Inspired by a song
In the moving 1958 film, Me and the Colonel, Danny Kaye plays the role of S.L. Jacobowsky, a refined, elegant, proper Jew fleeing from the Nazis in the company of an aristocratic, unabashedly antisemitic colonel in the Polish army, played by Curt Jurgens. The two men are reluctant travel companions, thrown together by the cruelty and chaos of the times. The film thoughtfully depicts the evolution of the two men’s relationship against the backdrop of their nerve-wracking, harrowing effort to escape capture.
The colonel (Jurgens) is visibly bothered by Jacobowsky’s presence. But he becomes especially irritated when his Jewish travel partner hums a certain tune, which, of course, Jacobowsky does constantly throughout the film as a way of relieving the gut-wrenching tension of their predicament.
That tune – Anu banu artza livnot u’lihibanot ba – was one of the rallying cries of the early pioneers who settled in Eretz Yisrael, then British-ruled, mandatory Palestine.
Like most rallying cries, its words were as important as the familiar minor key melody, sung by Jacobowsky in low, comforting tones.
“Anu banu artza (We have come to the Land), livnot (to build) u’lihibanot ba (and be ourselves built as well in the process).” (My unpoetic translation)
The alliteration works well in the original Hebrew, though not too well in English. But the key message was the duality of the benefits of the endeavour: building the land and also building up the strength, character, resolve, of the labourers, and thus the community to which they belong and the new nation they were creating.
While perhaps originally intended as a song of inspiration for the new generation of Jewish farmers tilling the soil, bending their backs under the hot sun, clearing the land of rocks and stumps, draining swamps, planting, sowing and harvesting, the poem’s central message clearly also applied to each and every person contributing to the difficult, mundane and exciting, day-to-day travail of creating a new society.
As is the case with all dreams, some of the details of the actual, new society do not quite fit with the details dreamed through the gauze-like filter on the lens of aspiration and hope. The Jewish state is imperfect. But given the military siege under which that new society has developed from the very first days the pioneers sang that song, one can be very proud of what they did build and what their inheritors continue to build.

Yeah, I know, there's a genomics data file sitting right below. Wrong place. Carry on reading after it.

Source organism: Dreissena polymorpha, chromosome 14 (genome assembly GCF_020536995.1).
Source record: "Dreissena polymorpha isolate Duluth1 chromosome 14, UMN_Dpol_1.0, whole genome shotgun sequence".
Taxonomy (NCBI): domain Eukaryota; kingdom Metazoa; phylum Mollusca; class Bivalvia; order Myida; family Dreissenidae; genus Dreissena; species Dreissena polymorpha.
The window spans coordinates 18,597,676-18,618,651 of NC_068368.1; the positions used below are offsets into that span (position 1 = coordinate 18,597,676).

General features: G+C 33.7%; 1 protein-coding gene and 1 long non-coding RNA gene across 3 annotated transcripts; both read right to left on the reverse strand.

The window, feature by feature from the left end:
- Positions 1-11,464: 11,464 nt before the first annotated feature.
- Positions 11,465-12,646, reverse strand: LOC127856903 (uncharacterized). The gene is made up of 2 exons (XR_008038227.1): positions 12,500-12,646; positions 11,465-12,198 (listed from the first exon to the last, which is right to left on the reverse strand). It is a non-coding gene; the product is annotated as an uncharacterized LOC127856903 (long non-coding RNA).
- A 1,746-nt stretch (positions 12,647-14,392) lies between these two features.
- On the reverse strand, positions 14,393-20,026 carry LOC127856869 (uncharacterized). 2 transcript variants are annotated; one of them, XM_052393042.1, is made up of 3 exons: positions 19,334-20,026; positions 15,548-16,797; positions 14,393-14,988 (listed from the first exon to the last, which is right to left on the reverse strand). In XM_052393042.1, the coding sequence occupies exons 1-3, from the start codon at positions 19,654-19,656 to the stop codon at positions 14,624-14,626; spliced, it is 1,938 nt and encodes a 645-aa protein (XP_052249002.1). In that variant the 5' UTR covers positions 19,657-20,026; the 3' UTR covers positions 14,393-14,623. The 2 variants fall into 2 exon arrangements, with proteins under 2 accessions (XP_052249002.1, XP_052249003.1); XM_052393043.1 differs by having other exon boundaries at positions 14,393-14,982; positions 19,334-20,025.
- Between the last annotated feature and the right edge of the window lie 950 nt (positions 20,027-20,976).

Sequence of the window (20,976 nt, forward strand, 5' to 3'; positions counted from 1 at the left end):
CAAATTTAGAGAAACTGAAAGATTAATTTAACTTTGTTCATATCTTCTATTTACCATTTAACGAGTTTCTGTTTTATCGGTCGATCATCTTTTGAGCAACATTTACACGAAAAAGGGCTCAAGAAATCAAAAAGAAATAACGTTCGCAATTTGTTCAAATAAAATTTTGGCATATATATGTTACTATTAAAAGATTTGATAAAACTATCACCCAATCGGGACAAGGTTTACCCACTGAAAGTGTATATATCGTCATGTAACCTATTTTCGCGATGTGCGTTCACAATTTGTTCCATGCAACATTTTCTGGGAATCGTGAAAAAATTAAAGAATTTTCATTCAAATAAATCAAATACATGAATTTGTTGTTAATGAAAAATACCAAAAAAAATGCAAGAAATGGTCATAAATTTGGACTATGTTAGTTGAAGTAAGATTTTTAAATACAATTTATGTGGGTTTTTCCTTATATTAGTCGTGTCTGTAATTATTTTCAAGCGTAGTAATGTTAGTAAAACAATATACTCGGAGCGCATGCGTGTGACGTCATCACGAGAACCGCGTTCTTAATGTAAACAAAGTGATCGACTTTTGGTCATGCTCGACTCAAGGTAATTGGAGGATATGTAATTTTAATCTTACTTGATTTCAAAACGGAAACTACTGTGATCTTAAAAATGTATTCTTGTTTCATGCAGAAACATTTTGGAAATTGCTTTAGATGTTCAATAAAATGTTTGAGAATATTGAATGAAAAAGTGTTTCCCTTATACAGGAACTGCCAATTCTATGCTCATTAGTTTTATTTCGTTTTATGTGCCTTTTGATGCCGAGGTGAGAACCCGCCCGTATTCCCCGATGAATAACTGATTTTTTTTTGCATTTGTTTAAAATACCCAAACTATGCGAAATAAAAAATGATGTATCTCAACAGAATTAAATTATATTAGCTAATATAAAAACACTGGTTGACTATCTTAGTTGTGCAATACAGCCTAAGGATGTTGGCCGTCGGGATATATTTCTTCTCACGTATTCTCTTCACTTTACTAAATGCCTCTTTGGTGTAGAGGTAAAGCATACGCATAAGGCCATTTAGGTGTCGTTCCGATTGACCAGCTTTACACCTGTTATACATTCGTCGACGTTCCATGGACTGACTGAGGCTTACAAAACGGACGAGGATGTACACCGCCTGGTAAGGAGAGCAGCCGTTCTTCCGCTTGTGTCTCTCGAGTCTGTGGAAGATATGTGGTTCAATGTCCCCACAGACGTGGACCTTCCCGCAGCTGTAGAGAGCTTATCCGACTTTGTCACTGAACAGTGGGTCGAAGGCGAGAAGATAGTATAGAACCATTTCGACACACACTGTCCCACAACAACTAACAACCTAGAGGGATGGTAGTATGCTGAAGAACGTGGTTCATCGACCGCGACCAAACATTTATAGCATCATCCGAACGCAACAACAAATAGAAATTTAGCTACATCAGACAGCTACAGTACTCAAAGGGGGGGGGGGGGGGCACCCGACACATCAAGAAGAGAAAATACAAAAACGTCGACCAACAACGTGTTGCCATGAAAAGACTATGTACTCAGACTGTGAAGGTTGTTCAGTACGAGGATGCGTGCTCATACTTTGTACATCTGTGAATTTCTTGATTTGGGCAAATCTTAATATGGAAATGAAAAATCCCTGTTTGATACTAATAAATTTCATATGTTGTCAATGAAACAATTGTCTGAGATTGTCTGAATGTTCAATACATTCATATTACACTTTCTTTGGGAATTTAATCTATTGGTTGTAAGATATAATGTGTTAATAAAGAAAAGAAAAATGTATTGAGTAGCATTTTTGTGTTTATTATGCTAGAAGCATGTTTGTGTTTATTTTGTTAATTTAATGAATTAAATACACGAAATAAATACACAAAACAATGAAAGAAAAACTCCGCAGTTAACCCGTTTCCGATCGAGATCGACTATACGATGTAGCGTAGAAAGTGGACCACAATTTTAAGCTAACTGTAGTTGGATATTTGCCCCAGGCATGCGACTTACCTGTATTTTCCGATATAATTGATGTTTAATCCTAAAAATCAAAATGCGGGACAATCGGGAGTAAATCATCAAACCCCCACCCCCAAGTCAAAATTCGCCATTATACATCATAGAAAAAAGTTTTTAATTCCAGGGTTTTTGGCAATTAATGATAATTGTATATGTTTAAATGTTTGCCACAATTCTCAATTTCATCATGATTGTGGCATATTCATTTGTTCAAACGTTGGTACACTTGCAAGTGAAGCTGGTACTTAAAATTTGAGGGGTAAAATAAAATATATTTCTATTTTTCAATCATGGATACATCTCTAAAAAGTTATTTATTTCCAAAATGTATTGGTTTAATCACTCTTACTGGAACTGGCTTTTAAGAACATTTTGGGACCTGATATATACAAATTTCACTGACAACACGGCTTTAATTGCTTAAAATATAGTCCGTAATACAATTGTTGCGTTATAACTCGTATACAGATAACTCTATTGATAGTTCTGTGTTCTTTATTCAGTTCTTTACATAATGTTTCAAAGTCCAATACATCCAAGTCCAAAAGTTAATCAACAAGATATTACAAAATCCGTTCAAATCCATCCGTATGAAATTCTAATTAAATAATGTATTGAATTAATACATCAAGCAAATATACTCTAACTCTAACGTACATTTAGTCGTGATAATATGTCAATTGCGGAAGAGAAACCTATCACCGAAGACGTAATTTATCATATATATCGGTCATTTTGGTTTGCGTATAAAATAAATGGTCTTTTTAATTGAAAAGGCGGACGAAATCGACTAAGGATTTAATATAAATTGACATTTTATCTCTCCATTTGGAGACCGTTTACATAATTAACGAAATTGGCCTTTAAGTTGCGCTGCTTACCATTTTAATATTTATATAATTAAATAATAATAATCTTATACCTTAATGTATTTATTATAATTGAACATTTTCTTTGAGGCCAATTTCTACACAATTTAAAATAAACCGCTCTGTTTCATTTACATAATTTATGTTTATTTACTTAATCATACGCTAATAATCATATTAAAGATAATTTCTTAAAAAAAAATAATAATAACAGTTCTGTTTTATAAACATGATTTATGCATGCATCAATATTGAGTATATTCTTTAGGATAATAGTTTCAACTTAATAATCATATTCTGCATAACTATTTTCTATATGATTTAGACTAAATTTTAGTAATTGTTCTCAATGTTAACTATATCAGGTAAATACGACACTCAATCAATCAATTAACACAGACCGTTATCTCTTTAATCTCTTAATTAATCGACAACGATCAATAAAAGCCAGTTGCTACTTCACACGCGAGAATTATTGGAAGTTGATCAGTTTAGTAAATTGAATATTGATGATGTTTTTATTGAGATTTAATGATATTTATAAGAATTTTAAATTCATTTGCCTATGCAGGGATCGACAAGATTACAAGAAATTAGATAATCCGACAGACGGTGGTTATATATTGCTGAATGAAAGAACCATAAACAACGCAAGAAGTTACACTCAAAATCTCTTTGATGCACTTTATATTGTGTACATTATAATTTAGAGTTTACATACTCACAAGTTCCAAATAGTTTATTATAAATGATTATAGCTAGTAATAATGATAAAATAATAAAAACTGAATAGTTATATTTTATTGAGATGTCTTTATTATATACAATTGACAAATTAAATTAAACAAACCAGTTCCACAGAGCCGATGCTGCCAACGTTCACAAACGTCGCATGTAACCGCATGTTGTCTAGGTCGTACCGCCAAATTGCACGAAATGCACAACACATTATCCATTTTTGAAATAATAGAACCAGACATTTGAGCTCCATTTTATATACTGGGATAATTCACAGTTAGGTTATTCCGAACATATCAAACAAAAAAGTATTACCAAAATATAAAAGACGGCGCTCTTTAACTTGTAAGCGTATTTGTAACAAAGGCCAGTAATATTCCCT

The young, tiny Jewish state is a work in progress, to be sure. Yet, even so, just six decades after its establishment, the people of Israel are helping change the world for the better in every sphere of human endeavour and challenge, helping enhance the lives of human beings all around the globe.
Take for example, the area of agriculture, which of course harkens conveniently back to the song that the pioneering Jewish farmers sang and that S.L. Jacobowsky hummed to himself, too.
In 1956, then-foreign minister Golda Meir created Israel’s Agency for International Development Co-operation, known by its acronym, MASHAV. Since 1957, merely nine years after the declaration of the state, Israel – through MASHAV – has been sharing its agricultural and technological know-how with Third World countries. According to the website, MASHAV has trained close to 270,000 individuals from approximately 132 countries in Israel and abroad.
Between May 15 and 17, Israel will host its 18th international agricultural exhibition. Agritech Israel 2012 will take place in the convention grounds of Tel Aviv. As Israeli reporter Avigayil Kadesh has written, more than 7,000 visitors from some 115 countries are expected to attend the three-day gathering.
Kadesh notes that Agritech is “the go-to event” for representatives from 200 companies and countless prospective customers from North America, South America, Europe, Africa and Asia.
“Out of sheer necessity because of its location in one of the world’s most arid regions,” Kadesh observes, “Israel’s agriculture sector has turned out one advanced solution after another, revolutionizing concepts in irrigation, recycling, crop storage, drought and disease resistance, biological pest control, and purification and reuse of wastewater for the thirsty needs of agriculture.”
Most of the rest of the world, therefore, comes to Israel to see, discuss, experience, discover, learn from and possibly buy the latest inventions, discoveries, approaches and ideas for coping with agricultural issues in their own respective locales.
The one part of the world from which very few, if any, participants and onlookers come to Agritech, is the area that might most benefit by doing so: the Middle East. Most of Israel’s Mideast neighbours prefer to avert their eyes from the advancements wrought by “the Zionist entity.” They might one day change their mind.
First, however, they must change the song they sing from one of destroying their neighbour to building their own society.